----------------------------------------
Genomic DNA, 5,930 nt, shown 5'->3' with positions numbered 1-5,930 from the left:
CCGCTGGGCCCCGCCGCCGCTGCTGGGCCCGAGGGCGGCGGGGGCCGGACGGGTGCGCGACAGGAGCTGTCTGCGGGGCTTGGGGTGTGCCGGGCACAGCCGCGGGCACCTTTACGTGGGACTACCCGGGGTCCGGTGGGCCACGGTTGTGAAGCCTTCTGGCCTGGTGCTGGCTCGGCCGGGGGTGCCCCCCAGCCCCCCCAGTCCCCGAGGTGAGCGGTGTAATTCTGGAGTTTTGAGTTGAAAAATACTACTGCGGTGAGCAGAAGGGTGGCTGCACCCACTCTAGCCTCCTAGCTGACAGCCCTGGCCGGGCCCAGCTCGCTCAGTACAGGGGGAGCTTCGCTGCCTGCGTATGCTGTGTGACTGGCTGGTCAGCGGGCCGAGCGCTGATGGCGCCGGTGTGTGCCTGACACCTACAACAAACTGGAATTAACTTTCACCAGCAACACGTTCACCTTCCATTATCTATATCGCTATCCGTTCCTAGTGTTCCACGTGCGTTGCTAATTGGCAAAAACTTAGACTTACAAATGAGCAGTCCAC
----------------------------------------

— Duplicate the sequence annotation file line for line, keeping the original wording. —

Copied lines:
Genomic DNA, 5,930 nt, shown 5'->3' with positions numbered 1-5,930 from the left:
CCGCTGGGCCCCGCCGCCGCTGCTGGGCCCGAGGGCGGCGGGGGCCGGACGGGTGCGCGACAGGAGCTGTCTGCGGGGCTTGGGGTGTGCCGGGCACAGCCGCGGGCACCTTTACGTGGGACTACCCGGGGTCCGGTGGGCCACGGTTGTGAAGCCTTCTGGCCTGGTGCTGGCTCGGCCGGGGGTGCCCCCCAGCCCCCCCAGTCCCCGAGGTGAGCGGTGTAATTCTGGAGTTTTGAGTTGAAAAATACTACTGCGGTGAGCAGAAGGGTGGCTGCACCCACTCTAGCCTCCTAGCTGACAGCCCTGGCCGGGCCCAGCTCGCTCAGTACAGGGGGAGCTTCGCTGCCTGCGTATGCTGTGTGACTGGCTGGTCAGCGGGCCGAGCGCTGATGGCGCCGGTGTGTGCCTGACACCTACAACAAACTGGAATTAACTTTCACCAGCAACACGTTCACCTTCCATTATCTATATCGCTATCCGTTCCTAGTGTTCCACGTGCGTTGCTAATTGGCAAAAACTTAGACTTACAAATGAGCAGTCCAC